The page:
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13 Catt. 5: In re Langston Grille on Wheels

2012 October 31

CATTLEYA, J., delivered the opinion of the Cart. JEREMY, C.J., wrote a separate concurrence.

We granted cartiorari to Langston Grille on Wheels (“LGW”), the mobile component of Washington, DC restaurant Langston Bar & Grille. LGW’s kitchen cooks up soul food. On this day, the Chief Justice and I needed some real comfort food to soothe the tension that had been brewing in our court. Ever since he took advantage of my absence to hear the case of In re Brennan’s, 1 Jer. 1 (2012), relating to a New Orleans brick-and-mortar restaurant that is plainly outside this court’s jurisdiction, communications between us have been cold indeed. I even began to suspect that the Chief Justice, who bears a close resemblance to the very late Supreme Court Justice William Cushing (1732-1810), had lost his mind, just as Justice Cushing had. See David J. Garrow, Mental Decrepitude on the U.S. Supreme Court: The Historical Case for a 28th Amendment, 67 U. CHI. L. REV. 995 (2000). But my duties to the court, to mobile gastronomy, and to the reader weighed heavily on me, and so, without any hard evidence of the Chief Justice’s mental incapacity, I managed to stand side-by-side with him in front of LGW’s window.

Langston Grille on Wheels

LGW’s menu consists of several meat options (brisket, pulled pork, oxtail, roast chicken, jerk wings, shrimp, and fried fish), a few side dishes (macaroni & cheese, collard greens, dirty rice), and some desserts (sweet potato pie, sweet potato cheesecake, peach cobbler). The exact menu changes daily, and LGW announces the day’s line-up on Twitter every morning.

Luckily, on the day of our visit, LGW had oxtail on the menu. The Chief Justice and I disagree about many things, but one thing that we always agree on is the consumption of food that is hard to come by, such as oxtail from a food truck. We paired our oxtail with a side of macaroni and cheese and topped off our order with sweet potato pie. LGW prices one meat plus one side at $10. Desserts are $3.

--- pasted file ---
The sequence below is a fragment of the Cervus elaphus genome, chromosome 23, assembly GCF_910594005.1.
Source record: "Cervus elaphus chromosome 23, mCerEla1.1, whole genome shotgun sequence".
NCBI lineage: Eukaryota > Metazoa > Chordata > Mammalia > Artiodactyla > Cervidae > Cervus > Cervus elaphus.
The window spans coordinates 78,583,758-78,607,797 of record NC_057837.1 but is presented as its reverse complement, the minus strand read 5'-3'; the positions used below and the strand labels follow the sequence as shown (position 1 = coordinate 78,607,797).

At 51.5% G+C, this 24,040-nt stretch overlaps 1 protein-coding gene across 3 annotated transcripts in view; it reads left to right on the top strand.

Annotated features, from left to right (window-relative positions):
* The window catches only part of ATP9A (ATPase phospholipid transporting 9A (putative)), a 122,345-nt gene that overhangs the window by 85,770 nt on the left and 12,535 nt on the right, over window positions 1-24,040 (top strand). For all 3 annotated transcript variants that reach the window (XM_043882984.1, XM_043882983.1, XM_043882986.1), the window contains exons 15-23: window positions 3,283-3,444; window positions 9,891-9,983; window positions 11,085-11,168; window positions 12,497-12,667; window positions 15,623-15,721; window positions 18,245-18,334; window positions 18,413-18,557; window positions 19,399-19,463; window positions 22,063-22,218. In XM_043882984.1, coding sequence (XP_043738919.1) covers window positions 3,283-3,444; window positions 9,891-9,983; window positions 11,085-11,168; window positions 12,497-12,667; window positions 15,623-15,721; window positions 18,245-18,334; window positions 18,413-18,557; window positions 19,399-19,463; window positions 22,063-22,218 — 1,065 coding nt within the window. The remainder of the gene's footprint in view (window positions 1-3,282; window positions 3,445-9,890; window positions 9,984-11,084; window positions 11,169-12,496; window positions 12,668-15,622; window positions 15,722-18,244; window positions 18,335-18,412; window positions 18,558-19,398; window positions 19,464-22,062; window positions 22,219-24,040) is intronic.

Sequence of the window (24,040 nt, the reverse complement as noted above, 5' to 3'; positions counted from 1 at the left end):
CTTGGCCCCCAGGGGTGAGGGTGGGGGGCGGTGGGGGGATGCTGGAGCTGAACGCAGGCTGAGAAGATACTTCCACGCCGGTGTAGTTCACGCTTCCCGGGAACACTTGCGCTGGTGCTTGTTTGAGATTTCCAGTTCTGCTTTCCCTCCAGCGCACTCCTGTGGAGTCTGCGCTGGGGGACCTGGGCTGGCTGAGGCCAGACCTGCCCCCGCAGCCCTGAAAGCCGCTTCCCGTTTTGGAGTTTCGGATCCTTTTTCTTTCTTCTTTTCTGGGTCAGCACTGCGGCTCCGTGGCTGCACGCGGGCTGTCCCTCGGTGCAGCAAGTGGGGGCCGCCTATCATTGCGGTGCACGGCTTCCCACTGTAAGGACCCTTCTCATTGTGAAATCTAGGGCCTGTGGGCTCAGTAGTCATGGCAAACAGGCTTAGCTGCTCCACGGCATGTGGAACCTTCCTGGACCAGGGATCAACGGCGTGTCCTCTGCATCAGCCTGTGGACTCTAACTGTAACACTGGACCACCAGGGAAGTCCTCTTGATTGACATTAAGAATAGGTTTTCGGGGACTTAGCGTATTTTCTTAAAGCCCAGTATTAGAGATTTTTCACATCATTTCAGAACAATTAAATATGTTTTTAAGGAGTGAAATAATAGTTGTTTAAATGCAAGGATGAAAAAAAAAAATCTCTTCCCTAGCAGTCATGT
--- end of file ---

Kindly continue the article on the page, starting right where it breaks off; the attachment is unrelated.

Our regular reader knows that first we must decide whether our order (oxtail, macaroni and cheese, sweet potato pie) is true street food. If yes, then we presume that LGW’s food should be affirmed. See In re Big Cheese, 6 Catt. 2 (2012). This court has defined street food as “the kind[] of food[] that can be cooked in front of you and [is] meant to be eaten with your hands, without forks, while standing up.”  In re Eat Wonky, 2 Catt. 5 (2011). Oxtail, macaroni and cheese, and sweet potato pie are not cooked in front of you, are not meant to be eaten with your hands while standing up, and are not street food. Our case law supports this conclusion. In re Hot People Food, 7 Catt. 2 (2012) (meat not served in hand-held bread container was not street food); In re Basil Thyme, 8 Catt. 1 (2012) (pasta was not street food); In re Dangerously Delicious Pies, 4 Catt. 4 (2011) (pie was not street food). LGW’s food is not entitled to the presumption of affirmance. However, its food proved itself on its own merits, and we affirm.


As the Chief Justice and I stood in line, we got the impression that LGW attracted many regulars. We heard many greetings by first name and just as many “See you next Thursday” farewells. With that many regulars, we began to hope that we had stumbled on a good food truck find.

Oxtail, macaroni & cheese, and sweet potato pie